It also eliminates the need for women to describe themselves. “They tend to undersell themselves.”Originally, Exton’s product was aimed purely at dating. ”The new version of the app features news feeds for eight cities filled with articles written by locals and listings of area events.
Robyn Exton wanted to help a gay girlfriend who had gone through a break-up get back on the market.
But Exton found that dating apps for lesbians were few and akin to Grindr, a service for gay men that is infamous for flings.
There are plenty of general-purpose dating apps that gay woman can use.
Match.com, Ok Cupid, Coffee Meets Bagel and Tinder are just some of them.
To that, Exton responds by saying user traffic is growing 30% per month.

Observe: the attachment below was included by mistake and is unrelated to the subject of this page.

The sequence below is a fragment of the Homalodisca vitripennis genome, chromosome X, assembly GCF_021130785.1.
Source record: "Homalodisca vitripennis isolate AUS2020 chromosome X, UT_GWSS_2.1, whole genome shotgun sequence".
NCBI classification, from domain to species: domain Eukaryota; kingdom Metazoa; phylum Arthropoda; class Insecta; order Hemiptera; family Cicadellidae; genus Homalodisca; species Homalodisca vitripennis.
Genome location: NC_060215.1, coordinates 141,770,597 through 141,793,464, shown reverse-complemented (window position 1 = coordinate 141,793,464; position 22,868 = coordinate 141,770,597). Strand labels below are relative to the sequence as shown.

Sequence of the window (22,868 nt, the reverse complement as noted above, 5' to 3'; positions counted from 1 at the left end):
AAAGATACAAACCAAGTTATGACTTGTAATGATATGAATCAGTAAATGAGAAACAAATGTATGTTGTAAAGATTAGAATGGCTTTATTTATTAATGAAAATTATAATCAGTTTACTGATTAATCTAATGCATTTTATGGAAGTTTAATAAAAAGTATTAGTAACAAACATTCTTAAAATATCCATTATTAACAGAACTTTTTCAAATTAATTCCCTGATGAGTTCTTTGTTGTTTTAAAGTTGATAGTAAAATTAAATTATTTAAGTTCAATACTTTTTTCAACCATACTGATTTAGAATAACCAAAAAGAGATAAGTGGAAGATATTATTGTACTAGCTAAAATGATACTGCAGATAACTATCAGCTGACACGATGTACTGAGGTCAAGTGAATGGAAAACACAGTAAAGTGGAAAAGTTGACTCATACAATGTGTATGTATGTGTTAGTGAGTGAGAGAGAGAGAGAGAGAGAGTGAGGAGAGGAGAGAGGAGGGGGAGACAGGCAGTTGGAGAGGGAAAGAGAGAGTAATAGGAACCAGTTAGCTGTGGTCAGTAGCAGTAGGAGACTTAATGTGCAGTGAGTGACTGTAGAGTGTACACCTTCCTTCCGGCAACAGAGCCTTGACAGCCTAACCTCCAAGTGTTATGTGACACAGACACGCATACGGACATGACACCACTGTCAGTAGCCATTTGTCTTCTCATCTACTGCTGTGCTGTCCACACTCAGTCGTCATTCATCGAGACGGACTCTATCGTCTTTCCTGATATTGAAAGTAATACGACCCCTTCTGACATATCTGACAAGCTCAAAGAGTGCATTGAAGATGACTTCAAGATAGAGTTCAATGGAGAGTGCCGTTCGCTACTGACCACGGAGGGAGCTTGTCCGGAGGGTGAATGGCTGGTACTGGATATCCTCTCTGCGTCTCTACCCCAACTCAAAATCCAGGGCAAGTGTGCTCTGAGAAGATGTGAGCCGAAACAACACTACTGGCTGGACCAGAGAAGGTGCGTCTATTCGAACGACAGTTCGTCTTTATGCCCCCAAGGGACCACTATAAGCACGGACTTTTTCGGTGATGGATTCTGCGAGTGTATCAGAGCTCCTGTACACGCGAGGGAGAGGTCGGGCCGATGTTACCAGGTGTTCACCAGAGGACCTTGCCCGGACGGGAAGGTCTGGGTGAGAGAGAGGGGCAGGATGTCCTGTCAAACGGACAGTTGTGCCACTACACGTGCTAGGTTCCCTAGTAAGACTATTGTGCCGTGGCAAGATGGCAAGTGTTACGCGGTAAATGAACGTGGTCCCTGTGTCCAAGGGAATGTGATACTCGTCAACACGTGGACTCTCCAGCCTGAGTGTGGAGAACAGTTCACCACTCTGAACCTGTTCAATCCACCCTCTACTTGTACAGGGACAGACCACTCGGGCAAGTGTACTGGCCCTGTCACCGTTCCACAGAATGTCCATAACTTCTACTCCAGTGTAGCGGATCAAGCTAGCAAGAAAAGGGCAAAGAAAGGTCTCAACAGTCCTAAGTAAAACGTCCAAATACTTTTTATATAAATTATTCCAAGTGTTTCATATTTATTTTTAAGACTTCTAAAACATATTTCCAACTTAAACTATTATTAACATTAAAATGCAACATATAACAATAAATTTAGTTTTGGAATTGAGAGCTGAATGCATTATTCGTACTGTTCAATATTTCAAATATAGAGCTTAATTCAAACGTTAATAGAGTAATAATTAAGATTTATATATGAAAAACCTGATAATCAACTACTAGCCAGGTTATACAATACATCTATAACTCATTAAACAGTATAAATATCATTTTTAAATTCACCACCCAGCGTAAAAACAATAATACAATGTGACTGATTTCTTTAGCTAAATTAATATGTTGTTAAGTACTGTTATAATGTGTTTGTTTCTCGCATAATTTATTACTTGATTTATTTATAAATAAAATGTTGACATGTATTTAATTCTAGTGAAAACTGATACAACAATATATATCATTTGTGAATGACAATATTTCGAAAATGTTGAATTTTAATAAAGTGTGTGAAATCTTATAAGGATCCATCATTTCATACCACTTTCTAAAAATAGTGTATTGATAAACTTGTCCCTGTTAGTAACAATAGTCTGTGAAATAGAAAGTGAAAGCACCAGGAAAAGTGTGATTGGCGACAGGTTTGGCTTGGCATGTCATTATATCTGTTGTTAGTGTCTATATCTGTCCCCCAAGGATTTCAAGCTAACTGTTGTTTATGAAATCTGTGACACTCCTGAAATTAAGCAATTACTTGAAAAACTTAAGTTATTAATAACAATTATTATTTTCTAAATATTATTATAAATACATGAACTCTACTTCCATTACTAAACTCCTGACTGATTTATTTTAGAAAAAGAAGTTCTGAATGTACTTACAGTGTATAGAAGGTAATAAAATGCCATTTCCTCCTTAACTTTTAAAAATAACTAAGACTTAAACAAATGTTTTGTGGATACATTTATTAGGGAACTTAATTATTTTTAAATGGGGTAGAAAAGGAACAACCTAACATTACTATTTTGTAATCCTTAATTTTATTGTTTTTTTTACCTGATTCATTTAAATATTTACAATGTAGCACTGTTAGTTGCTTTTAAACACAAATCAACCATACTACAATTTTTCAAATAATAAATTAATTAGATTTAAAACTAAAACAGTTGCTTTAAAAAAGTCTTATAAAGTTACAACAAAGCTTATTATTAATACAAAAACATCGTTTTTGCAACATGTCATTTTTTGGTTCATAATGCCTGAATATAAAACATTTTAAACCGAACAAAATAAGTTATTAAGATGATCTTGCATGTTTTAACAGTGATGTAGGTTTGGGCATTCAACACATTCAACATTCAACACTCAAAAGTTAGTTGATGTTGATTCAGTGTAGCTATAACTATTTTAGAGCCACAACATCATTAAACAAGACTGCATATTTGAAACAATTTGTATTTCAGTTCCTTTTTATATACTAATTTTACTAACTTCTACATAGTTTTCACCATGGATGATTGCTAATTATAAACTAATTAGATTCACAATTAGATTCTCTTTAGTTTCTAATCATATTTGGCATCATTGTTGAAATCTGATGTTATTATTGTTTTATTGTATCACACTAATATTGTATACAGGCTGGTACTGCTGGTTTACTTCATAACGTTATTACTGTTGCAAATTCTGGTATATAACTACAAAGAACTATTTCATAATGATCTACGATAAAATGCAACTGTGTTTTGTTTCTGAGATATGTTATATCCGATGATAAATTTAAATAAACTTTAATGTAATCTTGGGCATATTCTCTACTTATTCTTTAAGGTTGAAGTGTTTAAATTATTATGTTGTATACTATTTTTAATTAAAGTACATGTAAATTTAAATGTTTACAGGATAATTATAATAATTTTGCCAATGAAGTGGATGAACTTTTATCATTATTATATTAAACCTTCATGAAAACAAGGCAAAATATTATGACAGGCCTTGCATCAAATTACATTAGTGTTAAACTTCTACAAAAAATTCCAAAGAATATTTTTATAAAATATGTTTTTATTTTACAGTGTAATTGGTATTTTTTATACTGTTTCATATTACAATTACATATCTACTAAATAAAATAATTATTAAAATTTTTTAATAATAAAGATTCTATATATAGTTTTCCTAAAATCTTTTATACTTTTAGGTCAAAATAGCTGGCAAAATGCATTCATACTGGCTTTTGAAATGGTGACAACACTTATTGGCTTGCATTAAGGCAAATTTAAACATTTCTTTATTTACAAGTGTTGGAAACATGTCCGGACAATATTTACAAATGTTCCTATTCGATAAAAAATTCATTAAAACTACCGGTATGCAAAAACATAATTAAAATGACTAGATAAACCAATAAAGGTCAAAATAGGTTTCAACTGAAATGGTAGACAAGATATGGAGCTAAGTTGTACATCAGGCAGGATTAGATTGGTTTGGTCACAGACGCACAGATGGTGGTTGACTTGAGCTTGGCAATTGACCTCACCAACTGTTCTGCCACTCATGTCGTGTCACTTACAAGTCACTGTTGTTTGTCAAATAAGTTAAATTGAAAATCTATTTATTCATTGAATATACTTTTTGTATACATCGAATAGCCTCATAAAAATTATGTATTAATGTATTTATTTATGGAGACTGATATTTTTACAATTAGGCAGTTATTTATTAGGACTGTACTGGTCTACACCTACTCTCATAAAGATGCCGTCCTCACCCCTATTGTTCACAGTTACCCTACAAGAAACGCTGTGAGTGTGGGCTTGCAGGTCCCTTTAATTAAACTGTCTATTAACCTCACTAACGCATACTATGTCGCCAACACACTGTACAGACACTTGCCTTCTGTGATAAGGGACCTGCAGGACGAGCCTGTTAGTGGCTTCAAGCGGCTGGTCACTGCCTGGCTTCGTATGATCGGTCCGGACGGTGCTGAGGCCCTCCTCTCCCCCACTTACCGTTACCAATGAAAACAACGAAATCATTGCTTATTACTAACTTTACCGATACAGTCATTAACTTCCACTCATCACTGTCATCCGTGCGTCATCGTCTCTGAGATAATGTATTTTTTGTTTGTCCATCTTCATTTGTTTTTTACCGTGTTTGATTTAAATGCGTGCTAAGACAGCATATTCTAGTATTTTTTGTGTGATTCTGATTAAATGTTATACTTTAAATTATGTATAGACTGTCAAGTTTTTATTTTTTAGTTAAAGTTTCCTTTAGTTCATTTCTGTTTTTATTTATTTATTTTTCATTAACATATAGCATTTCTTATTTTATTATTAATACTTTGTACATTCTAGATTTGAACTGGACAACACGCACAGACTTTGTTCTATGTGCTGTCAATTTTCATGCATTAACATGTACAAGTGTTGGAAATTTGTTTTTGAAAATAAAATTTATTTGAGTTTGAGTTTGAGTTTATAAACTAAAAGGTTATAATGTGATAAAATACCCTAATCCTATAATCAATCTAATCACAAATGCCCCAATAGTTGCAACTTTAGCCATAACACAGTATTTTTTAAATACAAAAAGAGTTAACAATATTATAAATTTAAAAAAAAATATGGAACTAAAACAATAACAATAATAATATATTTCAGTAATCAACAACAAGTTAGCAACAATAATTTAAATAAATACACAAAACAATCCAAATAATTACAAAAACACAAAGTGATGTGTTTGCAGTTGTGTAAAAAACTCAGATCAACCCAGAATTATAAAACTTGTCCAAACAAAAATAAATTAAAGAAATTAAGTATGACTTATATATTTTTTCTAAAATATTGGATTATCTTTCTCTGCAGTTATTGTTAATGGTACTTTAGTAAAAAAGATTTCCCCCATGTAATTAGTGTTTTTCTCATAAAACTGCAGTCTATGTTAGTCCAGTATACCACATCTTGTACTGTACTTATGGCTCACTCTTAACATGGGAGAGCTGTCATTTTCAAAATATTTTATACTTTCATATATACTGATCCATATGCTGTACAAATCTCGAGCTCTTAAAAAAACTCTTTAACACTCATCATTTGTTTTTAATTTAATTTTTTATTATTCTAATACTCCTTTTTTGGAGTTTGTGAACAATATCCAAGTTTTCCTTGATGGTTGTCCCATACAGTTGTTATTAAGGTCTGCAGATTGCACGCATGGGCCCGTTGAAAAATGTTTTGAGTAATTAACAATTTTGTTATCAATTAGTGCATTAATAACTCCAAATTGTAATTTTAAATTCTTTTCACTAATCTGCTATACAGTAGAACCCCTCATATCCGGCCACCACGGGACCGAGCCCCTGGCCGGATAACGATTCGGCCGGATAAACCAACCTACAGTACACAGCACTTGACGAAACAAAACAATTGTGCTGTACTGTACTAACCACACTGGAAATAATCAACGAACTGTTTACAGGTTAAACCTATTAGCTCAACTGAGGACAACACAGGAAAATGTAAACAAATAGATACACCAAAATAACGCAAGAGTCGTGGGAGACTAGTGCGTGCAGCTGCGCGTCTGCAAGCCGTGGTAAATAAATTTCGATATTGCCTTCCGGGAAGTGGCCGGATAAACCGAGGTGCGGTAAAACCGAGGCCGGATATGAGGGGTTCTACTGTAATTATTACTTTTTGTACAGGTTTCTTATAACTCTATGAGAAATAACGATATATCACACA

But she declined to disclose how many users that translates into or any other details. "It’s about simplifying how to talk to girls." A sentiment, straight men could probably agree with as well.Exton originally named the service Dattch, a blend of the words “date” and “catch.” But she decided to upgrade the app after sending out user feedback surveys last November. On Her users can add multiple photographs with captions, or short descriptions and favorite quotes to their profile.She got rid of the name—people find it hard to pronounce Dattch—and decided to make the app more community focused. Exton said encouraging multiple photos opens a window into a user's personality.But these were all originally created for straight audiences and tend to be riddled with men masquerading as women or couples looking for threesomes.Moreover, lesbians who use Tinder have occasionally complained about finding straight women or men in their searches.Exton ought to know what she’s talking about, as she’d already built a straight dating product prior to Dattch. The mostly female team was one of 17 startups in the Wayra London incubator, and has also closed a small 0,000 Angel round, alongside Wayra’s €40,000.